Sunday, January 31, 2010

Structure of the Stock Market: Focus on Nucor and Dollar Tree

Within the overall setting of the reckless financial structure of Team USA, individual listed American stocks are providing interesting opportunities for analysis. Since all one can do in unsettled, overvalued times is try to get the odds on one's side, one can be grateful for technical and fundamental analysis agreeing from time to time.
The Nucor (NUE) chart shows it hitting a ceiling several times since the rally began last year, in a setting of a major failure to even challenge its peak pre-crash price. This price action is now supplemented by rapidly deteriorating 2010 and 2011 earnings estimates. Nucor is a marvelous company, at least from a shareholder's standpoint, but I would stand clear of it on a timing basis. The technicals and fundamentals have deteriorated together; more detailed charts show that spike bottoms notwithstanding, $30 was a rough support level during the bear market and easily could be challenged or breached again during a serious market correction.
On the other hard, the short-term and long-term charts of Dollar Tree show support at a high level, moving averages at all-time highs, and a move from under $4/share when it came public in 1994 to the current level.
It is consolidating above its 2000 price high, has rising earnings estimates, trades for about 13X year-ahead estimates, has all its moving averages moving upward and trades above all of them. In other words, DLTR looks a lot like gold as it was preparing to move from the sub-$1000 range last summer to its breakout to new price highs. DLTR has a very high financial strength from Value Line, as do others in its peer group which I also like and own, such as ROST and TJX. (How odd is it that the deep discounter retailers are so financially strong as companies when their clientele is financially the opposite?)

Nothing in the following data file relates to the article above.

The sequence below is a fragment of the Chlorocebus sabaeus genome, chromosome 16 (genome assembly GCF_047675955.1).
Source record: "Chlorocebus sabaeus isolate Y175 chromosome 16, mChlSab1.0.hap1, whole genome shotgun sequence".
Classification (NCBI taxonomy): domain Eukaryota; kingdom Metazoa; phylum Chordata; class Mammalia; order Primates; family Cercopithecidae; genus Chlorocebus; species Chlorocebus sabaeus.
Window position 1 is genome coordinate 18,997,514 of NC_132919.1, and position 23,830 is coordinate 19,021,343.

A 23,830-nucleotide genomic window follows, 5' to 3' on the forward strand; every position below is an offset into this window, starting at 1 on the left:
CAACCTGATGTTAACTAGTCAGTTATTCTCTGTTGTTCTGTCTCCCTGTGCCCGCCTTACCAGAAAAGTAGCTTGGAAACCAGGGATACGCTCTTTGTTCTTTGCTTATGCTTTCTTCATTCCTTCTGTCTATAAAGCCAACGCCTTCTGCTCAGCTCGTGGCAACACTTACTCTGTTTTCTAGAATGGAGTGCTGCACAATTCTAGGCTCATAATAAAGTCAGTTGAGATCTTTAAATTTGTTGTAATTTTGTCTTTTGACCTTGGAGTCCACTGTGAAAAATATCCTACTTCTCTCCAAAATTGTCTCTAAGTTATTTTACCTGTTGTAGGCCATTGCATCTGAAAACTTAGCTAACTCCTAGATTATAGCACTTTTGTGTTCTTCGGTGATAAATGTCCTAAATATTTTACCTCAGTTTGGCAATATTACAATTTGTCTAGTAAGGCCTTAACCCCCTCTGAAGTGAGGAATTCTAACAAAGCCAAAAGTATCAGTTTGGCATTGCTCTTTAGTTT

I personally do not short stocks much, especially those of great companies such as Nucor, but a simpler paired concept is as follows: of one's money allocated to stocks, own those with improving fundamentals and strong charts such as DLTR and ROST; and put aside funds for other great companies such as Nucor. That way one does not have to be tormented by deciding when to sell the former because there is a perceived better risk-reward by switching into NUE at the bottom. For all we know, DLTR may be entering a multi-year tear in which earnings double and the P/E increases.
For what little it's worth, I think that DLTR can justifiably trade this year at 15-16X $4/share earnings estimates (which assumes modest beats on earnings), which would yield a price of $60-64, or about a 20-25% return on this dividendless stock. Downside risk is, of course, 100%.
Copyright (C) Long Lake LLC 2010

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